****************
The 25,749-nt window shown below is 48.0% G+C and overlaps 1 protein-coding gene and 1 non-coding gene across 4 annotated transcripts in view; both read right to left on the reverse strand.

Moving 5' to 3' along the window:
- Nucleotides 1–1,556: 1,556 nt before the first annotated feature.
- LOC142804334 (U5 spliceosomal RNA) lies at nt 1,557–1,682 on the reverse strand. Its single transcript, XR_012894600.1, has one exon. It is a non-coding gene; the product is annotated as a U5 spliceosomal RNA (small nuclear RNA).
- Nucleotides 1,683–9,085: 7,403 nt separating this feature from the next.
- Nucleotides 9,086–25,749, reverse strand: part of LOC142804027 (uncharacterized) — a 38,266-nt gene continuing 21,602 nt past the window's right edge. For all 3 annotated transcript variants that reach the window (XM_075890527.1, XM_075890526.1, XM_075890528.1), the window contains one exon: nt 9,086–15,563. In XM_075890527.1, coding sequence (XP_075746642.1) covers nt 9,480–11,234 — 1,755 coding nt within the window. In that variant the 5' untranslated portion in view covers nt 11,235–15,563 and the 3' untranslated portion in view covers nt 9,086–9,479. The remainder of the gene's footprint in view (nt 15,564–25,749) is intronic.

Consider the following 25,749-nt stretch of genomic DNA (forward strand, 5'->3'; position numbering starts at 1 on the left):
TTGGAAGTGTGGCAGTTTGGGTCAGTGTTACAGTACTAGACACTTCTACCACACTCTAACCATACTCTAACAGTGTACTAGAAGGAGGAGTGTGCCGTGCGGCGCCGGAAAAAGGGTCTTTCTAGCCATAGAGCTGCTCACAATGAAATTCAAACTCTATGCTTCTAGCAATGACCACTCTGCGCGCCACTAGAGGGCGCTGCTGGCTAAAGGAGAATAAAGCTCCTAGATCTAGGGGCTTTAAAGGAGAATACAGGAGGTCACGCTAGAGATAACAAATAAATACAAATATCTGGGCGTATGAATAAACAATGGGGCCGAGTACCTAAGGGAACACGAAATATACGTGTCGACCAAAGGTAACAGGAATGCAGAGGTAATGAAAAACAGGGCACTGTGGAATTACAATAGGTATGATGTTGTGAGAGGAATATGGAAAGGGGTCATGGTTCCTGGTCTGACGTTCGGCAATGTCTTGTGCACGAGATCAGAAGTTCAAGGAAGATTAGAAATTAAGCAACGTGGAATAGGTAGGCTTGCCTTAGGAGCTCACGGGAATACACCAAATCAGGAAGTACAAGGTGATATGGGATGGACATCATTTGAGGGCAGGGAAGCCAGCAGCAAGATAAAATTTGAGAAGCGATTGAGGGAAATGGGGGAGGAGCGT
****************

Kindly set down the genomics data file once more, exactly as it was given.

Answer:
The 25,749-nt window shown below is 48.0% G+C and overlaps 1 protein-coding gene and 1 non-coding gene across 4 annotated transcripts in view; both read right to left on the reverse strand.

Moving 5' to 3' along the window:
- Nucleotides 1–1,556: 1,556 nt before the first annotated feature.
- LOC142804334 (U5 spliceosomal RNA) lies at nt 1,557–1,682 on the reverse strand. Its single transcript, XR_012894600.1, has one exon. It is a non-coding gene; the product is annotated as a U5 spliceosomal RNA (small nuclear RNA).
- Nucleotides 1,683–9,085: 7,403 nt separating this feature from the next.
- Nucleotides 9,086–25,749, reverse strand: part of LOC142804027 (uncharacterized) — a 38,266-nt gene continuing 21,602 nt past the window's right edge. For all 3 annotated transcript variants that reach the window (XM_075890527.1, XM_075890526.1, XM_075890528.1), the window contains one exon: nt 9,086–15,563. In XM_075890527.1, coding sequence (XP_075746642.1) covers nt 9,480–11,234 — 1,755 coding nt within the window. In that variant the 5' untranslated portion in view covers nt 11,235–15,563 and the 3' untranslated portion in view covers nt 9,086–9,479. The remainder of the gene's footprint in view (nt 15,564–25,749) is intronic.

Consider the following 25,749-nt stretch of genomic DNA (forward strand, 5'->3'; position numbering starts at 1 on the left):
TTGGAAGTGTGGCAGTTTGGGTCAGTGTTACAGTACTAGACACTTCTACCACACTCTAACCATACTCTAACAGTGTACTAGAAGGAGGAGTGTGCCGTGCGGCGCCGGAAAAAGGGTCTTTCTAGCCATAGAGCTGCTCACAATGAAATTCAAACTCTATGCTTCTAGCAATGACCACTCTGCGCGCCACTAGAGGGCGCTGCTGGCTAAAGGAGAATAAAGCTCCTAGATCTAGGGGCTTTAAAGGAGAATACAGGAGGTCACGCTAGAGATAACAAATAAATACAAATATCTGGGCGTATGAATAAACAATGGGGCCGAGTACCTAAGGGAACACGAAATATACGTGTCGACCAAAGGTAACAGGAATGCAGAGGTAATGAAAAACAGGGCACTGTGGAATTACAATAGGTATGATGTTGTGAGAGGAATATGGAAAGGGGTCATGGTTCCTGGTCTGACGTTCGGCAATGTCTTGTGCACGAGATCAGAAGTTCAAGGAAGATTAGAAATTAAGCAACGTGGAATAGGTAGGCTTGCCTTAGGAGCTCACGGGAATACACCAAATCAGGAAGTACAAGGTGATATGGGATGGACATCATTTGAGGGCAGGGAAGCCAGCAGCAAGATAAAATTTGAGAAGCGATTGAGGGAAATGGGGGAGGAGCGT